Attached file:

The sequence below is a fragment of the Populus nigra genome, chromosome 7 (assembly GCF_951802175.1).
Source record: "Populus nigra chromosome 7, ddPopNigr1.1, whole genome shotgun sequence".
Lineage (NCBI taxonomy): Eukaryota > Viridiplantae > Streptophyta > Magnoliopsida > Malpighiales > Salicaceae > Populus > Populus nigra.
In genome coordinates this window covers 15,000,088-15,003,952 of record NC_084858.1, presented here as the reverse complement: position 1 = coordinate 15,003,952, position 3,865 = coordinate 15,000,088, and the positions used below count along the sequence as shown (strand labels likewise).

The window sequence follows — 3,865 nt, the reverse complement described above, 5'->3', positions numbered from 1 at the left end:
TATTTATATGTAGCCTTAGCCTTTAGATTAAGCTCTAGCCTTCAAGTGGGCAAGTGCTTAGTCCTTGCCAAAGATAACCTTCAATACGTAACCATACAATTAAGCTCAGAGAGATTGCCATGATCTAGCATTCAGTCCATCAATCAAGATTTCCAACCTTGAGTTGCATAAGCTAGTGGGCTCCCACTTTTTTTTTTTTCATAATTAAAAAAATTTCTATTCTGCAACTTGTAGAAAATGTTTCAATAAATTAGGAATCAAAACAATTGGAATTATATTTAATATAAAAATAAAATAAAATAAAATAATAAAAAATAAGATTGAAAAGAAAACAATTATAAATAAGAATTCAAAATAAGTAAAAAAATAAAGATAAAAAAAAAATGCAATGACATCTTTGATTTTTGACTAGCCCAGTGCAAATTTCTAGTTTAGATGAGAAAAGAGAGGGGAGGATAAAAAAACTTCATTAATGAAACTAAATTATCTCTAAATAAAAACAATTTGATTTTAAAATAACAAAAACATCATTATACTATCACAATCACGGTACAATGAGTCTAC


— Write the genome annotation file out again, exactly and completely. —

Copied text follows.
The sequence below is a fragment of the Populus nigra genome, chromosome 7 (assembly GCF_951802175.1).
Source record: "Populus nigra chromosome 7, ddPopNigr1.1, whole genome shotgun sequence".
Lineage (NCBI taxonomy): Eukaryota > Viridiplantae > Streptophyta > Magnoliopsida > Malpighiales > Salicaceae > Populus > Populus nigra.
In genome coordinates this window covers 15,000,088-15,003,952 of record NC_084858.1, presented here as the reverse complement: position 1 = coordinate 15,003,952, position 3,865 = coordinate 15,000,088, and the positions used below count along the sequence as shown (strand labels likewise).

The window sequence follows — 3,865 nt, the reverse complement described above, 5'->3', positions numbered from 1 at the left end:
TATTTATATGTAGCCTTAGCCTTTAGATTAAGCTCTAGCCTTCAAGTGGGCAAGTGCTTAGTCCTTGCCAAAGATAACCTTCAATACGTAACCATACAATTAAGCTCAGAGAGATTGCCATGATCTAGCATTCAGTCCATCAATCAAGATTTCCAACCTTGAGTTGCATAAGCTAGTGGGCTCCCACTTTTTTTTTTTTCATAATTAAAAAAATTTCTATTCTGCAACTTGTAGAAAATGTTTCAATAAATTAGGAATCAAAACAATTGGAATTATATTTAATATAAAAATAAAATAAAATAAAATAATAAAAAATAAGATTGAAAAGAAAACAATTATAAATAAGAATTCAAAATAAGTAAAAAAATAAAGATAAAAAAAAAATGCAATGACATCTTTGATTTTTGACTAGCCCAGTGCAAATTTCTAGTTTAGATGAGAAAAGAGAGGGGAGGATAAAAAAACTTCATTAATGAAACTAAATTATCTCTAAATAAAAACAATTTGATTTTAAAATAACAAAAACATCATTATACTATCACAATCACGGTACAATGAGTCTAC